LI woman works to save wild mustangs headed for slaughter


LI woman works to save wild mustangs headed for slaughter

Today's wild mustangs are native to North America, not heirs of Spanish conquistadors' mounts, according to a Locust Valley rescuer who says new DNA research should help save them from being slaughtered by the thousands in Mexico and Canada.

Manda Kalimian said a soon-to-be-published study reveals the horses did not go extinct — as long believed — but instead were alive as recently as 5,000 years ago. She hopes this finding will help reverse policies partly based on their misclassification as an invasive species that can be eradicated.

This study should speed fundamental reforms, she said, in what she and other critics regard as the Bureau of Land Management's deeply flawed way of managing the herds: rounding them up, penning them, adopting small numbers out — and then failing to ensure they are not soon sold for slaughter.

What to know

  • As of March 2020, there were 80,000 wild horses on 26.9 million acres, down from 53.8 million in 1971. The federal government said land set aside for mustangs was not taken away, but rather could not be managed because, for example, it was too intermingled with private land.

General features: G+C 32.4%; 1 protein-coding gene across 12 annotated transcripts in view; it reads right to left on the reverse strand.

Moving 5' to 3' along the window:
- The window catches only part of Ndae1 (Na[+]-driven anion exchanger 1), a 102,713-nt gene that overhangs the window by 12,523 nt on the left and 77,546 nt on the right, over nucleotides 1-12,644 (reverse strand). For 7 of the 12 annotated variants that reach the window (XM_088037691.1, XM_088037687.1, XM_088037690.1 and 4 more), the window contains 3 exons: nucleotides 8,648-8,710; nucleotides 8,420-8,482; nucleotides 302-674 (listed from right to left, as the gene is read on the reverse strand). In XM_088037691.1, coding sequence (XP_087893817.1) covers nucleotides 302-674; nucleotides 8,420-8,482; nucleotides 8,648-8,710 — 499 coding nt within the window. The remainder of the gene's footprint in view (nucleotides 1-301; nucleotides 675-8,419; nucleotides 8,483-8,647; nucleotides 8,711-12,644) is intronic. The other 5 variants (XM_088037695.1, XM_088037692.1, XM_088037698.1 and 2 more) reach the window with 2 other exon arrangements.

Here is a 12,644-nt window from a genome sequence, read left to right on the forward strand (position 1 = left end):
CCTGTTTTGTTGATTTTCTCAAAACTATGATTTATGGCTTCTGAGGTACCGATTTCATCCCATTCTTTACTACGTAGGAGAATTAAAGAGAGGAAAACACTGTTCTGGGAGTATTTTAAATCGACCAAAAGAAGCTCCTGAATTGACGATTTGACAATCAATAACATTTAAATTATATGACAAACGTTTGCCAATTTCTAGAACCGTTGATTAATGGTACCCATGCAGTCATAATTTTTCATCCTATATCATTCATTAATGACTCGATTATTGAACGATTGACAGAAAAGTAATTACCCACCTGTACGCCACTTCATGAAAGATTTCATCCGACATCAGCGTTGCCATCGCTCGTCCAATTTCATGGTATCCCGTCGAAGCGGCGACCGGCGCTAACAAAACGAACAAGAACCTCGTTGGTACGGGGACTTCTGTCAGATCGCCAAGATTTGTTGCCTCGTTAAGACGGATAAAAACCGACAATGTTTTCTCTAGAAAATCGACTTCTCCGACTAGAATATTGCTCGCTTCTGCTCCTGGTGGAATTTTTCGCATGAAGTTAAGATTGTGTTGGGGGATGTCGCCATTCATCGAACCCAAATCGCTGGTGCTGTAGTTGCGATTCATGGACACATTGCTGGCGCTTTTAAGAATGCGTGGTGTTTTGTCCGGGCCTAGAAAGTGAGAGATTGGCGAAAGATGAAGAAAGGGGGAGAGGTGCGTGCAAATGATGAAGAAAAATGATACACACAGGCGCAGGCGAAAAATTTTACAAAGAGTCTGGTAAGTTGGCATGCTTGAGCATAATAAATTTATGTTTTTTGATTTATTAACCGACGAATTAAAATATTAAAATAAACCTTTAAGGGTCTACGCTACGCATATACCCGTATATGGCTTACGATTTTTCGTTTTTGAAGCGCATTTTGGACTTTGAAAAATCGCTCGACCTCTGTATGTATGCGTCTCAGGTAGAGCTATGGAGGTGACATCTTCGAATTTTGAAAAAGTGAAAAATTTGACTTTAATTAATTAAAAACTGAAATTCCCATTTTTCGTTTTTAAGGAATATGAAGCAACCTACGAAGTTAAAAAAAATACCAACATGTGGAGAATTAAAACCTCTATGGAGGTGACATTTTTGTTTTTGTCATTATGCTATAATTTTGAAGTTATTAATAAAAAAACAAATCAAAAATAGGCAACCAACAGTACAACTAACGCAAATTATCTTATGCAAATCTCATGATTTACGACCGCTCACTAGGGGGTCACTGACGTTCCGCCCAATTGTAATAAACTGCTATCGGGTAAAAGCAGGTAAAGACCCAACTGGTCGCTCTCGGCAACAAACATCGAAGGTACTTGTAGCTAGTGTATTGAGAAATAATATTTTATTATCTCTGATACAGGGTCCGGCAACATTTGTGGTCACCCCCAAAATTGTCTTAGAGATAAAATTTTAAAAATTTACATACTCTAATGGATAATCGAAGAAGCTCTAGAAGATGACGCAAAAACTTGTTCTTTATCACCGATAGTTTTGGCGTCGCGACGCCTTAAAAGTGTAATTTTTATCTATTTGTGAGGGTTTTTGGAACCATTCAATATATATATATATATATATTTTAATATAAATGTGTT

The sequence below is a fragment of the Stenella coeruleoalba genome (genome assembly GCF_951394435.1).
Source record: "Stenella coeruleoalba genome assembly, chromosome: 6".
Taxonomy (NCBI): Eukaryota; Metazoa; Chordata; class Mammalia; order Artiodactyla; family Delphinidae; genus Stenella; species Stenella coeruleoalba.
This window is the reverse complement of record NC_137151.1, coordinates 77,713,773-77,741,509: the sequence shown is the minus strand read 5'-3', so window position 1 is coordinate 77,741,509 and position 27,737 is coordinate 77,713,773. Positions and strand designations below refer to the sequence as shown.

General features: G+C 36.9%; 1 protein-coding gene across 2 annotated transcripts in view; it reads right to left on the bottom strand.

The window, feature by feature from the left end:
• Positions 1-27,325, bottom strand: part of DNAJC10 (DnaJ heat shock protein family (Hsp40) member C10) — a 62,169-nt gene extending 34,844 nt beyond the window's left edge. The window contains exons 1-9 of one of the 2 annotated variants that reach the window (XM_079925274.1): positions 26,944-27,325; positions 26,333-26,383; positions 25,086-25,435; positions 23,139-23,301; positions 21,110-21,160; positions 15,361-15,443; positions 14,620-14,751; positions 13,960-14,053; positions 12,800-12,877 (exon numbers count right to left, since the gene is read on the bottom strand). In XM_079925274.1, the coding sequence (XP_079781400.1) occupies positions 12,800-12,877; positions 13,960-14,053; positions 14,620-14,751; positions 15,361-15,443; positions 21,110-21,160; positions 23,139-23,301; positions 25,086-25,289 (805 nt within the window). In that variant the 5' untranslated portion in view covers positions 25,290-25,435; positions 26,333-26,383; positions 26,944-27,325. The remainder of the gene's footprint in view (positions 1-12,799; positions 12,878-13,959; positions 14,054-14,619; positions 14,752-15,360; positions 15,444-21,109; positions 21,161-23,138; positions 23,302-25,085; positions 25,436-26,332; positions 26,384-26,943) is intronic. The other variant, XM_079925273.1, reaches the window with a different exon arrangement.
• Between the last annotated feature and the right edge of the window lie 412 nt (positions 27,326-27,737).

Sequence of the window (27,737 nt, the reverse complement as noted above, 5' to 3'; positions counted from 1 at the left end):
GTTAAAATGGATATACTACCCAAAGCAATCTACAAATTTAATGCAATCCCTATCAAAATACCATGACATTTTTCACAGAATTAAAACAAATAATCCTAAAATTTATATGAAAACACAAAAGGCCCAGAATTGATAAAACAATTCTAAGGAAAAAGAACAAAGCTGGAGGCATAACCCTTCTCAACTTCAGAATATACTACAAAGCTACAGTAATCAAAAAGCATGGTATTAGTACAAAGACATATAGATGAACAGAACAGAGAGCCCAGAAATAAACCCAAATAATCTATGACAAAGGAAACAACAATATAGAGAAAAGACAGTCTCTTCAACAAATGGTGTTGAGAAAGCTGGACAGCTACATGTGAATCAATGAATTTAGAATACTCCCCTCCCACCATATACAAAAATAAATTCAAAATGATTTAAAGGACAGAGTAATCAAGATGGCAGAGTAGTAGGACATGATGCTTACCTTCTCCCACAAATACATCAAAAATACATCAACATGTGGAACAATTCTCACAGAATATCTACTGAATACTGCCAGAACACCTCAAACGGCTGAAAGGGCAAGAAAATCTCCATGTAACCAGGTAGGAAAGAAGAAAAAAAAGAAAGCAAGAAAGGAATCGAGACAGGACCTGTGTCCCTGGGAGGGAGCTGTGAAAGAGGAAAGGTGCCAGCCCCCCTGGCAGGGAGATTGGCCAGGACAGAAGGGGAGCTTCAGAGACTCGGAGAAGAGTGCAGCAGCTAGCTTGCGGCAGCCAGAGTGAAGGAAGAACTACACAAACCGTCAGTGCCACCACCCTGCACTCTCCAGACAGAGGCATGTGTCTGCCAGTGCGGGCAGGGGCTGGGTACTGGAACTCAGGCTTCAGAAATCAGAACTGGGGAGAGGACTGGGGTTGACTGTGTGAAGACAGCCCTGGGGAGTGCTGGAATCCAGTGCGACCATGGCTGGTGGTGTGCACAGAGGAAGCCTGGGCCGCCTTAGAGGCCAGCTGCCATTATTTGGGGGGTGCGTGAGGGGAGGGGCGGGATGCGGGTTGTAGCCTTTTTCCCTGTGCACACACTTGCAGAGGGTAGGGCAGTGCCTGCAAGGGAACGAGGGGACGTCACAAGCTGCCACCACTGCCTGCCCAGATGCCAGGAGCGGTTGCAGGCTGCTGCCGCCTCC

• As of June 2021, 50,300 wild horses were being held in corrals.
  • As of fiscal 2021, it cost $118 million to care for herds, up 81% from 2010.
Sources: U.S. Bureau of Land Management, Government Accountability Office, Congressional Research Service. 

Kalimian's nonprofit helped pay for some initial DNA research done by the University of California Santa Cruz. It did not fund the new study done at McMaster University in Hamilton, Ontario, but will support a post-doctoral position for a researcher there.

Scientists previously deduced wild horses and other large mammals that migrated between Alaska and Russia on a Bering Strait land bridge all died off about 10,000 years ago — when the fossil record ends — from still not wholly understood reasons.

Yet DNA samples from Yukon sediments in research done by scientific advisors to CANA reveal horses and other species lived as recently as 5,000 years ago.

"We’ve found genetic evidence for the late persistence of mammoths, steppe bison, and horses surviving for thousands of years longer than fossils like bones and teeth would suggest," said Tyler Murchie, a postdoctoral fellow at McMaster University. He said his research is under review for publication in the journal Nature Communications.